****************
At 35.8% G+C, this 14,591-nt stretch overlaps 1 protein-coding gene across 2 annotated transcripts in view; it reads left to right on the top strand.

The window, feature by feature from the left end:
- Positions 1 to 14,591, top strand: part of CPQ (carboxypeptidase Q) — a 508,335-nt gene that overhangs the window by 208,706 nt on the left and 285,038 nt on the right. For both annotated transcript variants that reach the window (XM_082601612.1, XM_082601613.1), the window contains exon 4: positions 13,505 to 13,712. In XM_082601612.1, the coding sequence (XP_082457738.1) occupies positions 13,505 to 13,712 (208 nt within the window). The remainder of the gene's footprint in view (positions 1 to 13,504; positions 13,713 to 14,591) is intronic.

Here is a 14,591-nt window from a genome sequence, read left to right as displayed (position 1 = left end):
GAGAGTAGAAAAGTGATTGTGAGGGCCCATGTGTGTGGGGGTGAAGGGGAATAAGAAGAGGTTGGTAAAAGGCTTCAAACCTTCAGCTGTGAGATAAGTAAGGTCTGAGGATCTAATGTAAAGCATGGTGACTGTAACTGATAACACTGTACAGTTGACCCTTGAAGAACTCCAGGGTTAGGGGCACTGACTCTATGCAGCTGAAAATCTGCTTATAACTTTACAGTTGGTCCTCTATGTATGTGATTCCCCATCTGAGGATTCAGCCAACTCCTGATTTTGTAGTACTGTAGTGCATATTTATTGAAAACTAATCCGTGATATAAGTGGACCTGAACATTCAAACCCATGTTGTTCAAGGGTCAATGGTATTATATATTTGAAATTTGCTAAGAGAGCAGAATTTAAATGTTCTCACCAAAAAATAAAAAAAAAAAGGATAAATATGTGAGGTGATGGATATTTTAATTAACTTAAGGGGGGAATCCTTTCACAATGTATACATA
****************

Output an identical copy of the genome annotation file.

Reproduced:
At 35.8% G+C, this 14,591-nt stretch overlaps 1 protein-coding gene across 2 annotated transcripts in view; it reads left to right on the top strand.

The window, feature by feature from the left end:
- Positions 1 to 14,591, top strand: part of CPQ (carboxypeptidase Q) — a 508,335-nt gene that overhangs the window by 208,706 nt on the left and 285,038 nt on the right. For both annotated transcript variants that reach the window (XM_082601612.1, XM_082601613.1), the window contains exon 4: positions 13,505 to 13,712. In XM_082601612.1, the coding sequence (XP_082457738.1) occupies positions 13,505 to 13,712 (208 nt within the window). The remainder of the gene's footprint in view (positions 1 to 13,504; positions 13,713 to 14,591) is intronic.

Here is a 14,591-nt window from a genome sequence, read left to right as displayed (position 1 = left end):
GAGAGTAGAAAAGTGATTGTGAGGGCCCATGTGTGTGGGGGTGAAGGGGAATAAGAAGAGGTTGGTAAAAGGCTTCAAACCTTCAGCTGTGAGATAAGTAAGGTCTGAGGATCTAATGTAAAGCATGGTGACTGTAACTGATAACACTGTACAGTTGACCCTTGAAGAACTCCAGGGTTAGGGGCACTGACTCTATGCAGCTGAAAATCTGCTTATAACTTTACAGTTGGTCCTCTATGTATGTGATTCCCCATCTGAGGATTCAGCCAACTCCTGATTTTGTAGTACTGTAGTGCATATTTATTGAAAACTAATCCGTGATATAAGTGGACCTGAACATTCAAACCCATGTTGTTCAAGGGTCAATGGTATTATATATTTGAAATTTGCTAAGAGAGCAGAATTTAAATGTTCTCACCAAAAAATAAAAAAAAAAAGGATAAATATGTGAGGTGATGGATATTTTAATTAACTTAAGGGGGGAATCCTTTCACAATGTATACATA